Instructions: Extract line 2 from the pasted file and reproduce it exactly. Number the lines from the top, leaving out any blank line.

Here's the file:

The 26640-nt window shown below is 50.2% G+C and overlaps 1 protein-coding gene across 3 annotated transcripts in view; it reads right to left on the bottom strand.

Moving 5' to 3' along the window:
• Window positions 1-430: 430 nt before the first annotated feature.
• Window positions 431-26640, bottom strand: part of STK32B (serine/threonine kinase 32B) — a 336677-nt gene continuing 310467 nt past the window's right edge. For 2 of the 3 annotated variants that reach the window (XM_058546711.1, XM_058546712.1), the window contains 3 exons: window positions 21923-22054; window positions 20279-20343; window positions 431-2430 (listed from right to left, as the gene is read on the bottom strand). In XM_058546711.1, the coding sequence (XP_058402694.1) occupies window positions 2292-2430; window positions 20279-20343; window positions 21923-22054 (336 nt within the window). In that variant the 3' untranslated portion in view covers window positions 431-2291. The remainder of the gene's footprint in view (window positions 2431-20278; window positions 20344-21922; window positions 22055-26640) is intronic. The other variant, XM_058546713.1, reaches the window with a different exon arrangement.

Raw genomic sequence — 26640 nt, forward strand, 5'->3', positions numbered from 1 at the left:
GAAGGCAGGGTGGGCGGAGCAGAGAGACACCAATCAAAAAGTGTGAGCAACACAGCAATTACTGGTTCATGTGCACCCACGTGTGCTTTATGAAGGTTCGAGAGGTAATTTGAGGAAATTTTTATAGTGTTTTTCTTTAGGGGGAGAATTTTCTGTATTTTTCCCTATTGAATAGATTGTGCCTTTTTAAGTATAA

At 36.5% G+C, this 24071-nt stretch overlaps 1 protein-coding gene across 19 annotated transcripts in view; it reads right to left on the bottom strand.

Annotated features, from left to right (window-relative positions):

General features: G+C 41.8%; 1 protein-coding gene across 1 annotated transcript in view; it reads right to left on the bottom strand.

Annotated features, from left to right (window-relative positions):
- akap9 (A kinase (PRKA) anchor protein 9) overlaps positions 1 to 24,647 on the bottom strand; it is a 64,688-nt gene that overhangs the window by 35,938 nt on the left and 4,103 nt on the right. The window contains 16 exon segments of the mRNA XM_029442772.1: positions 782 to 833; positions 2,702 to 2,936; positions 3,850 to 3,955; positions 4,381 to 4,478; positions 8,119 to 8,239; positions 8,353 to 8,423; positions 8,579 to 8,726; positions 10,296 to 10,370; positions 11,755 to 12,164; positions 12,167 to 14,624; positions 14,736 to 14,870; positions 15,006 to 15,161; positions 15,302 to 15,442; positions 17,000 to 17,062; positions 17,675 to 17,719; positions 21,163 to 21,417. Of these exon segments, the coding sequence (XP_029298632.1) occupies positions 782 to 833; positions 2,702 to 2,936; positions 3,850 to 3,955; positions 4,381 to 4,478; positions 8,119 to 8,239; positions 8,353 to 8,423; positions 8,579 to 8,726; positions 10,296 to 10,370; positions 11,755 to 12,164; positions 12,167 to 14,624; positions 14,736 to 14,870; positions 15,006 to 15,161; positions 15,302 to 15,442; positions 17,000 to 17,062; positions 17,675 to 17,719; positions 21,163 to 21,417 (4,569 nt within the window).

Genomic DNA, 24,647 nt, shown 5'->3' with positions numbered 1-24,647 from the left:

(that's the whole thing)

Moving 5' to 3' along the window: